For those of you who have only encountered octopus while studying binomial nomenclature in middle school science, it may come as a shock to learn that this gangly armed ballet dancer of the sea has long been a staple of many coastal food cultures. These mysterious and highly intelligent creatures are considered a delicacy in a multitude of cuisines, including Japanese, Italian, Spanish and Portuguese cultures. Some of their cultural names include "tako," "polpo," "pulpo" and "polvo," respectively. Heck, the Spaniards have full-on restaurants called pulperias solely dedicated to the preparation of the prized octopus.
Octopuses are abundant in temperate waters all over the world. But most Americans, erring on the side of squeamish, would just as soon throw this catch overboard.
The octopus is a cephalopod (which comes from a Greek term meaning "head-feet") and is part of the class that also includes the squid and cuttlefish. When done right, the tentacled creature is tender and meaty, not to mention quite healthy. When mishandled and overcooked, the octopus can be rendered irreversibly chewy and rubber-tire tough. The key to octopus preparation is cooking it long enough so that it becomes tender and pliant, but not overcooking it. It's not hard to prepare, but it does take some time to do it right. Octopus has to be cajoled to tenderness through a long, hot soak in boiling water or a slow, simmering braise.
Of course, you could just beat the shit out of it on a rock like the Greeks do, or let someone else do the cooking for you. Here's a list of Charlotte restaurants that are doing it right.
The Spanish tapas bar in Uptown expertly prepares its Pulpo ($13) Galician-style, with potatoes, smoked paprika and rivers of olive oil. After boiling the tentacles with carrots, celery and paprika for a spell, Malabar then marinates the suction-cupped appendages in a simple mixture of lemon juice and olive oil for several hours. The exceptional dish is grilled a la plancha to order, sliced into succulent meaty hunks and served over large discs of olive oil-soaked potatoes, sprinkled with more paprika and a smattering of mixed olives. Malabar nails the preparation, yielding a sensual experience with each bite of the fork-tender pulpo. 214 N. Tryon St. 704-344-8878. www.conterestaurantgroup.com/malabar.
Across the promenade from Malabar, nudged against the Hearst Tower, is Luce, an upscale Italian restaurant, filled with suits nabbing a power lunch by day. Luce serves a chargrilled version of Atlantic coast octopus, called "Polipo" ($11.95). Here, octopus tentacles are tenderized in boiling water and then grilled over an open flame and served with crispy fried capers, artichoke hearts and roasted red peppers. The result is a pleasantly smoky dish with a slight and welcome chew. The combination of acidic red peppers, soft artichoke hearts and salty, crispy capers will have you stacking each component for the perfect bite until there's nothing left. 214 N. Tryon St. 704-344-9222. www.conterestaurantgroup.com/luce.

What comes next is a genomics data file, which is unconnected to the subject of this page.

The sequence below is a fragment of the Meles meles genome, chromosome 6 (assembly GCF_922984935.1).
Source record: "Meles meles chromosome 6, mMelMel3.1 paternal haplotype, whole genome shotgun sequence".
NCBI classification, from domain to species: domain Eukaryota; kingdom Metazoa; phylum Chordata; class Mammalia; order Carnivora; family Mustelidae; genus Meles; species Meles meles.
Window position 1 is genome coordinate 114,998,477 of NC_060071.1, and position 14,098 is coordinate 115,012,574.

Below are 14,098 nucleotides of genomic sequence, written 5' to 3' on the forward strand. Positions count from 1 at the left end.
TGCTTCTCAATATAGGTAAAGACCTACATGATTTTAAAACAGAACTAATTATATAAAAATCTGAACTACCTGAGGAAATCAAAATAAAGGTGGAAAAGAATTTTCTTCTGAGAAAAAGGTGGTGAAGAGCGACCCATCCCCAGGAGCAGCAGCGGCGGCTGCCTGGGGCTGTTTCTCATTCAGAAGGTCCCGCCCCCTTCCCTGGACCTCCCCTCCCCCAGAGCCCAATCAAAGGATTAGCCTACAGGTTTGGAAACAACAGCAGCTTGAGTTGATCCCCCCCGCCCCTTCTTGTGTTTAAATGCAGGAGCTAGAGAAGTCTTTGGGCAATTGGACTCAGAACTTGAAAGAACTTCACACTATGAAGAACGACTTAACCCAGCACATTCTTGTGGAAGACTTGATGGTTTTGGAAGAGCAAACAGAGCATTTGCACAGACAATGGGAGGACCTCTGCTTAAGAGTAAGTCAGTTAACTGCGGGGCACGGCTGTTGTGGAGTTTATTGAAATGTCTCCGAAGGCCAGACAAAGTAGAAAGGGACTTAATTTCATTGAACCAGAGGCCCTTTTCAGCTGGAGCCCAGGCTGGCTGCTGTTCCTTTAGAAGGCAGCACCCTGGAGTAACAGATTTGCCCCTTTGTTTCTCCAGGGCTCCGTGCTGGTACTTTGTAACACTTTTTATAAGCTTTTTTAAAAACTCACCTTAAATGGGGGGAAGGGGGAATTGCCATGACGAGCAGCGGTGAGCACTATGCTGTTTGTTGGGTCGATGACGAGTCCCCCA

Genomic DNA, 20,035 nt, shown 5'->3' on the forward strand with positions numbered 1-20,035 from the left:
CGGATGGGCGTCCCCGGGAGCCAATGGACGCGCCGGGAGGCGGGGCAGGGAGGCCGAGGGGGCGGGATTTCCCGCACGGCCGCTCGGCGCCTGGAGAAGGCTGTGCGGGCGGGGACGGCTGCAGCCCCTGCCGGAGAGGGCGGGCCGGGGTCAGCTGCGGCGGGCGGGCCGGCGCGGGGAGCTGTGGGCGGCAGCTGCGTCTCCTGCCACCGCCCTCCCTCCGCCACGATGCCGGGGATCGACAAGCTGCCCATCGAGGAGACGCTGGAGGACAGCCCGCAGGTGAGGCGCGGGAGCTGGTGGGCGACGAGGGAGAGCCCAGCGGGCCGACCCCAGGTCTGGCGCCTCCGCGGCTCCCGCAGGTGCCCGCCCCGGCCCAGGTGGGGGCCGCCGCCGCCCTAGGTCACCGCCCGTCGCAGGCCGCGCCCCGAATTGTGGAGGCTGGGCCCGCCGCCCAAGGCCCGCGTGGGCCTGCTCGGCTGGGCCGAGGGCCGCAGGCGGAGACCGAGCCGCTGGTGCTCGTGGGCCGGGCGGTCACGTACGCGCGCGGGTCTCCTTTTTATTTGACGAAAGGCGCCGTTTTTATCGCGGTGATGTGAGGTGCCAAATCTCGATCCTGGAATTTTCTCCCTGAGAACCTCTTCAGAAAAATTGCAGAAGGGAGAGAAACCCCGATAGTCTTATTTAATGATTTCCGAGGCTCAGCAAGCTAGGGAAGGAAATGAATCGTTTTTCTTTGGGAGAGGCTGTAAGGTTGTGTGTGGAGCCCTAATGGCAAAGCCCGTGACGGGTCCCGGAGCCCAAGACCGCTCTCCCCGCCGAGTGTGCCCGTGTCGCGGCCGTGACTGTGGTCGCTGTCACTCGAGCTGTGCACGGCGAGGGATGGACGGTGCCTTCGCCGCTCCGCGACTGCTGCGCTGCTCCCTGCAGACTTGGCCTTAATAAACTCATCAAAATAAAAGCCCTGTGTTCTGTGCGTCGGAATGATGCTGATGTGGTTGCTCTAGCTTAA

The Elizabeth eatery serves BBQ Octopus ($14) on its small plates menu. The Portuguese octopus is cooked down, then further tenderized with olive oil and paprika, grilled to order and served with a warm fingerling potato salad laced with rich, golden egg yolk. The dish is accompanied with a zesty pop of lemon peel jam, which I could eat by the spoonful, and spicy Calabrian pepper aioli. This one's a palate pleaser. 1601 Elizabeth Ave. 704-333-3396. www.customshopfood.com.
Stagioni is the only restaurant I found that incorporates octopus heads as well as tentacles into its Mediterranean-style dish listed simply as Grilled Octopus ($13) on the menu. Served as antipasto, the warm octopus salad is perfect for a light dinner. Chef Larry Schreiber poaches baby Spanish octopus in a court bouillon until sweetly tender. The heads are made into a beautiful salad — thinly sliced into rings and tossed with micro-herbs, pickled onions and roasted peppers. The tentacles are then grilled to order until the tips are lightly crisped and tossed in a delicate lemon dressing. A deeply tomato vinaigrette, charred and slightly sweet, accompanies the delightful dish and begs for you to slog your octopus through the flavorful pool. 715 Providence Road. 704-372-8110. www.stagioniclt.com